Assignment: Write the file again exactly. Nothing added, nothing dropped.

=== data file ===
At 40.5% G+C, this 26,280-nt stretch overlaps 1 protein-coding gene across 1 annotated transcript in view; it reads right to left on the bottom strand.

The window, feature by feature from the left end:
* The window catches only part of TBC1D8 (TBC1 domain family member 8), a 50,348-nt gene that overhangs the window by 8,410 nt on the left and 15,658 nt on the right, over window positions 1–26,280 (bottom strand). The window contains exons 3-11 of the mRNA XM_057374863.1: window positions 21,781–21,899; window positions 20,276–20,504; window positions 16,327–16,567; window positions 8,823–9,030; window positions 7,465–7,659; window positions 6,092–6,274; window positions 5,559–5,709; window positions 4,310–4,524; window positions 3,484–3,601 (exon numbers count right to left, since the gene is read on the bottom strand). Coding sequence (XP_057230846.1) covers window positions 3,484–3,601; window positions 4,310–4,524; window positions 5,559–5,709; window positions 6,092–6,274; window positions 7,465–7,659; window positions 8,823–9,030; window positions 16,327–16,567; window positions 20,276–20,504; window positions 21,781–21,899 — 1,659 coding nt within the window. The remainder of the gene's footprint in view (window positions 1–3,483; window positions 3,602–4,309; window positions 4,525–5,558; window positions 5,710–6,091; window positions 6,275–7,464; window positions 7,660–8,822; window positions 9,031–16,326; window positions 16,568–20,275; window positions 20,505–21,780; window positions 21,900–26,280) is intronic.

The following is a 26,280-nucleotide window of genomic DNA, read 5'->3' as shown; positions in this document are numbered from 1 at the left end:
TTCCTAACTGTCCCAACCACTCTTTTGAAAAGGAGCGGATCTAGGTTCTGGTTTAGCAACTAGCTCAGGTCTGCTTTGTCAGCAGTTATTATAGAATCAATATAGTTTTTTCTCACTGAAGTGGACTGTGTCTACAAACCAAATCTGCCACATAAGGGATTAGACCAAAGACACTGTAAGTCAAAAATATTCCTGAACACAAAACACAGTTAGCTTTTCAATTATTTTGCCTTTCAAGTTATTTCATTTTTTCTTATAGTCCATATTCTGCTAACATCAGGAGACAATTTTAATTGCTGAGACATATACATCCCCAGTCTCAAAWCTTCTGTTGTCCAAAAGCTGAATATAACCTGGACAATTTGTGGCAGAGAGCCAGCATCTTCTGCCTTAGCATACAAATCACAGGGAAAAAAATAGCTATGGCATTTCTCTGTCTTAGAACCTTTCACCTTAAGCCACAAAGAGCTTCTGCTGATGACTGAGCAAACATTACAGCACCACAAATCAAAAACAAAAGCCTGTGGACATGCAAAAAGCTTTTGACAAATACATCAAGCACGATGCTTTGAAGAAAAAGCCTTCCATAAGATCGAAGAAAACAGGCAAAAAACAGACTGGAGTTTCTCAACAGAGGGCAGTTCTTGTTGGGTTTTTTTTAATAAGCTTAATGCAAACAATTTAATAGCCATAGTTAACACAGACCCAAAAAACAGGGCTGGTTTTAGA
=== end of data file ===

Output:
At 40.5% G+C, this 26,280-nt stretch overlaps 1 protein-coding gene across 1 annotated transcript in view; it reads right to left on the bottom strand.

The window, feature by feature from the left end:
* The window catches only part of TBC1D8 (TBC1 domain family member 8), a 50,348-nt gene that overhangs the window by 8,410 nt on the left and 15,658 nt on the right, over window positions 1–26,280 (bottom strand). The window contains exons 3-11 of the mRNA XM_057374863.1: window positions 21,781–21,899; window positions 20,276–20,504; window positions 16,327–16,567; window positions 8,823–9,030; window positions 7,465–7,659; window positions 6,092–6,274; window positions 5,559–5,709; window positions 4,310–4,524; window positions 3,484–3,601 (exon numbers count right to left, since the gene is read on the bottom strand). Coding sequence (XP_057230846.1) covers window positions 3,484–3,601; window positions 4,310–4,524; window positions 5,559–5,709; window positions 6,092–6,274; window positions 7,465–7,659; window positions 8,823–9,030; window positions 16,327–16,567; window positions 20,276–20,504; window positions 21,781–21,899 — 1,659 coding nt within the window. The remainder of the gene's footprint in view (window positions 1–3,483; window positions 3,602–4,309; window positions 4,525–5,558; window positions 5,710–6,091; window positions 6,275–7,464; window positions 7,660–8,822; window positions 9,031–16,326; window positions 16,568–20,275; window positions 20,505–21,780; window positions 21,900–26,280) is intronic.

The following is a 26,280-nucleotide window of genomic DNA, read 5'->3' as shown; positions in this document are numbered from 1 at the left end:
TTCCTAACTGTCCCAACCACTCTTTTGAAAAGGAGCGGATCTAGGTTCTGGTTTAGCAACTAGCTCAGGTCTGCTTTGTCAGCAGTTATTATAGAATCAATATAGTTTTTTCTCACTGAAGTGGACTGTGTCTACAAACCAAATCTGCCACATAAGGGATTAGACCAAAGACACTGTAAGTCAAAAATATTCCTGAACACAAAACACAGTTAGCTTTTCAATTATTTTGCCTTTCAAGTTATTTCATTTTTTCTTATAGTCCATATTCTGCTAACATCAGGAGACAATTTTAATTGCTGAGACATATACATCCCCAGTCTCAAAWCTTCTGTTGTCCAAAAGCTGAATATAACCTGGACAATTTGTGGCAGAGAGCCAGCATCTTCTGCCTTAGCATACAAATCACAGGGAAAAAAATAGCTATGGCATTTCTCTGTCTTAGAACCTTTCACCTTAAGCCACAAAGAGCTTCTGCTGATGACTGAGCAAACATTACAGCACCACAAATCAAAAACAAAAGCCTGTGGACATGCAAAAAGCTTTTGACAAATACATCAAGCACGATGCTTTGAAGAAAAAGCCTTCCATAAGATCGAAGAAAACAGGCAAAAAACAGACTGGAGTTTCTCAACAGAGGGCAGTTCTTGTTGGGTTTTTTTTAATAAGCTTAATGCAAACAATTTAATAGCCATAGTTAACACAGACCCAAAAAACAGGGCTGGTTTTAGA